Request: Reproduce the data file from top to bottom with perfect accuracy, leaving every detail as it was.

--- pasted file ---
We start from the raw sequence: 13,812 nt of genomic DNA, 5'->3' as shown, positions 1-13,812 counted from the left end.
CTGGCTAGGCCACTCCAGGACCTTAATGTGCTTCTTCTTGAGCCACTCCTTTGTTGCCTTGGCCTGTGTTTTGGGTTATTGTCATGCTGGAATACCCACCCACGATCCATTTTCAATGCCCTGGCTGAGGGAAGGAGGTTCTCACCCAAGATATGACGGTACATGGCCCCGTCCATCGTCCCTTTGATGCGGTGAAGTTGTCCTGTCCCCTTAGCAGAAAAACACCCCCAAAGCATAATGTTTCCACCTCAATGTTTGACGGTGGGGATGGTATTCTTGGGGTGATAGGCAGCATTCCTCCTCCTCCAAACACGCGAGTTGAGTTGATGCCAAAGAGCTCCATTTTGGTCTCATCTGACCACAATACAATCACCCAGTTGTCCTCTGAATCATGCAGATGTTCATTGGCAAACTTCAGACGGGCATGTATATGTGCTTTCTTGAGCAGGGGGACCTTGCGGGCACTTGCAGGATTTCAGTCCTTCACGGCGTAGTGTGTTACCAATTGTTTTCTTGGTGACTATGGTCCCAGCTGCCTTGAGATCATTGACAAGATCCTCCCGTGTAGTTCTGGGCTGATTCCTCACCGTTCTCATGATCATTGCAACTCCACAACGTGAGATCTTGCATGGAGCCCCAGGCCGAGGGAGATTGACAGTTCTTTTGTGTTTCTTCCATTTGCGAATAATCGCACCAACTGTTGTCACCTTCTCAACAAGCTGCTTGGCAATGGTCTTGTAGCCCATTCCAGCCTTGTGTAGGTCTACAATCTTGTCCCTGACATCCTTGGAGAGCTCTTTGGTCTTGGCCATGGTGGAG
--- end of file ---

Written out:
We start from the raw sequence: 13,812 nt of genomic DNA, 5'->3' as shown, positions 1-13,812 counted from the left end.
CTGGCTAGGCCACTCCAGGACCTTAATGTGCTTCTTCTTGAGCCACTCCTTTGTTGCCTTGGCCTGTGTTTTGGGTTATTGTCATGCTGGAATACCCACCCACGATCCATTTTCAATGCCCTGGCTGAGGGAAGGAGGTTCTCACCCAAGATATGACGGTACATGGCCCCGTCCATCGTCCCTTTGATGCGGTGAAGTTGTCCTGTCCCCTTAGCAGAAAAACACCCCCAAAGCATAATGTTTCCACCTCAATGTTTGACGGTGGGGATGGTATTCTTGGGGTGATAGGCAGCATTCCTCCTCCTCCAAACACGCGAGTTGAGTTGATGCCAAAGAGCTCCATTTTGGTCTCATCTGACCACAATACAATCACCCAGTTGTCCTCTGAATCATGCAGATGTTCATTGGCAAACTTCAGACGGGCATGTATATGTGCTTTCTTGAGCAGGGGGACCTTGCGGGCACTTGCAGGATTTCAGTCCTTCACGGCGTAGTGTGTTACCAATTGTTTTCTTGGTGACTATGGTCCCAGCTGCCTTGAGATCATTGACAAGATCCTCCCGTGTAGTTCTGGGCTGATTCCTCACCGTTCTCATGATCATTGCAACTCCACAACGTGAGATCTTGCATGGAGCCCCAGGCCGAGGGAGATTGACAGTTCTTTTGTGTTTCTTCCATTTGCGAATAATCGCACCAACTGTTGTCACCTTCTCAACAAGCTGCTTGGCAATGGTCTTGTAGCCCATTCCAGCCTTGTGTAGGTCTACAATCTTGTCCCTGACATCCTTGGAGAGCTCTTTGGTCTTGGCCATGGTGGAG